## I Love Math

January 12, 2012 by Helen Vaugirard

Unbelievable!

I love math, and I am not a mathematician. I am a girl. I am a girl who studied humanities and arts. I work in a field, and I have almost always worked in fields that require very very little math besides basic arithmetic come payroll time. This blog is a cultural, intellectual, foodie, drinky, sort of blog. But I’m blogging about math because I love it. I hate that math is seen as geeky and useless. There are so many beautiful patterns – things I cannot understand but can still recognize as stunning – and things that we as human beings still cannot understand. Love this stuff. I need to find an intro to number theory course – not only would it be fun, but it would keep me from doing stupid things like believing I discovered a pattern to predict prime numbers. I won’t keep rattling on and on, I promise. Just take a look at some of this stuff, and tell me it’s not extremely awesome. Makes me happy to be alive.

**Magic Squares**

Add the numbers in any direction, and the add up to the same amount. Magic squares have been known to people for thousands of years, and they are still amazing today. I spent a few hours today analyzing the numbers within the squares, and between different kinds of magic squares. Check this one out.

Albrecht Dürer's engraving Melencolia I contains what is believed to be the first magic square seen in European art

The 3, 4, 5, 6, 7, and 8 squares

So one of the cool things I’ve discovered is that the average value of each square within a square (e.g. in the 6 square, the average value of each square is 18.5 – 111/6=18.5), compared the the average value of each square in the square one smaller (e.g. the 5 square), is halfway between the number of each of the squares’ rows. Each row in the 6 square equals 111 – so the average value of each square is 18.5. In the 5 square, each row adds up to be 65, making the average value per square 13. 18.5-13=5.5. Great. When you look at the 5 and 4 squares, the difference in average square value is 4.5. And 3.5 between the 3 and 4 squares. Isn’t that amazing? Why? What does it mean?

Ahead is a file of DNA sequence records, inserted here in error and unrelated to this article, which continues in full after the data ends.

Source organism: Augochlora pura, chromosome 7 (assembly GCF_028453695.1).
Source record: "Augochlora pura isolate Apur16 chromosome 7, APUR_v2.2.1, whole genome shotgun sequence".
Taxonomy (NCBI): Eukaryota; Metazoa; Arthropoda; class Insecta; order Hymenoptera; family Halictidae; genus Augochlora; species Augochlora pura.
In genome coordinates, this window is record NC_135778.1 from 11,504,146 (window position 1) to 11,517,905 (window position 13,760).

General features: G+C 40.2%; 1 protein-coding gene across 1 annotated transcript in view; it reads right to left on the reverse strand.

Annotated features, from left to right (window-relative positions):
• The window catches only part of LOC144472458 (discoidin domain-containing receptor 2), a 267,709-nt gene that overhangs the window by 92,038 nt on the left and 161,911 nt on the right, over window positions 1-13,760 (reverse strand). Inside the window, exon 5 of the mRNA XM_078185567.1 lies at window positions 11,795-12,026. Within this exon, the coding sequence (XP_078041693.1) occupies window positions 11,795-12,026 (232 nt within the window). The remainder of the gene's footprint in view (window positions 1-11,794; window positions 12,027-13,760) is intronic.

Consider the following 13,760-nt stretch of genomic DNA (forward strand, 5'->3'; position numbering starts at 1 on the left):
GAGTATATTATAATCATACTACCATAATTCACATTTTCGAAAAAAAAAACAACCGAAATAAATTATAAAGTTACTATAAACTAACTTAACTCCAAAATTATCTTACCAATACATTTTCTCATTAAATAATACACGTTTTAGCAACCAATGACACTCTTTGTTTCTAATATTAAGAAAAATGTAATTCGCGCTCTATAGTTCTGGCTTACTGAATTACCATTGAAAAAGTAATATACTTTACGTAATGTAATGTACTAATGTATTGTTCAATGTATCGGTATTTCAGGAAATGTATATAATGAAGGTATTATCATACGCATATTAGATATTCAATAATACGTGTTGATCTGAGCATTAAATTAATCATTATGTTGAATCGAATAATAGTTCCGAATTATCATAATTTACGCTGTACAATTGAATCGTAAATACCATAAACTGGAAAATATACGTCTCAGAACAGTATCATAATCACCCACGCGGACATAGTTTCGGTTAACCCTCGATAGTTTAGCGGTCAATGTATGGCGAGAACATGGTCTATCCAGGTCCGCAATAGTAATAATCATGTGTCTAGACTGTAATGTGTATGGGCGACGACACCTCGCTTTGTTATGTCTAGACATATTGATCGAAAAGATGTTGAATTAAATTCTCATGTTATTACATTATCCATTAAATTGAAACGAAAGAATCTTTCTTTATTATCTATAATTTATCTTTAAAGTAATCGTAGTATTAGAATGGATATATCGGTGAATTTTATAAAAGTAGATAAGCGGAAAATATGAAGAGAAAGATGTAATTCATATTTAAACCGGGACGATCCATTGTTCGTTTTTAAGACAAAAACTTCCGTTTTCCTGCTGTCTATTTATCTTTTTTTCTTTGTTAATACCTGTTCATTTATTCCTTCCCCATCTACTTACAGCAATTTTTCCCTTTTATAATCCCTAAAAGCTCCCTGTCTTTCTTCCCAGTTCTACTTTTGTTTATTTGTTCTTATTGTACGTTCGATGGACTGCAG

**Möbius strip**

Möbius strip - only one edge and one side. Fascinating.

**Fractals**

**Fibonacci Spiral and Golden Ratio**

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on January 13, 2012 at 10:47 pm |אוריYour discovery can explained as following:

A square of size n contains all the integers in the range 1..n².

The sum of the integers in the range 1..m is given by m(m+1)/2, and dividing this by m to get the average, gives us: (m+1)/2.

Now substitute n² for m, and we get that the average of the numbers in an n-sized square is: (n²+1)/2.

For an (n-1)-sized square, we replace n by n-1, giving us:

((n-1)²+1)/2 = ((n²-2n+1)+1)/2 = (n²-2n+2)/2.

Subtracting this from the value we found for the n-square gives us:

(n²+1)/2 – (n²-2n+2)/2 = (n²+1-(n²-2n+2))/2 = (2n-1)/2.

Which happens to be exactly the average of n and n-1:

(n+(n-1))/2 = (2n-1)/2.

on January 15, 2012 at 12:42 pm |NetivaIt’s never too late to become mathematicien, or at least a number theorist:)

Great explanation Uri:)

כל לחי שרון

on January 26, 2012 at 2:06 pm |Neural Outlet..“at least” :O You dare speak ill of the Queen of Mathematics! 😛

on January 27, 2012 at 7:33 pmIrène Sharon HodesMy mother, to whom you’re replying, is a mathematician… 😉

on January 15, 2014 at 3:54 am |Luis E MoscosoI have analyzed Albrecht Dürer’s Magic Square and playing with numbers myself came with the perfect square that not only adds 34 in any direction, including diagonals and the four corners but also each four connecting squares.

which on Dürer’s square do not add to 34.

My square’s first line is 8 11 14 1

second line 13 2 7 12

third 3 16 9 6

fourth 10 5 4 15

Add for example the four top left corner: 8+11

+ 13 + 2 = 34

Dürer’s top corner is: 16 + 3

+ 9 + 10 = 38

I will appreciate comments on this work.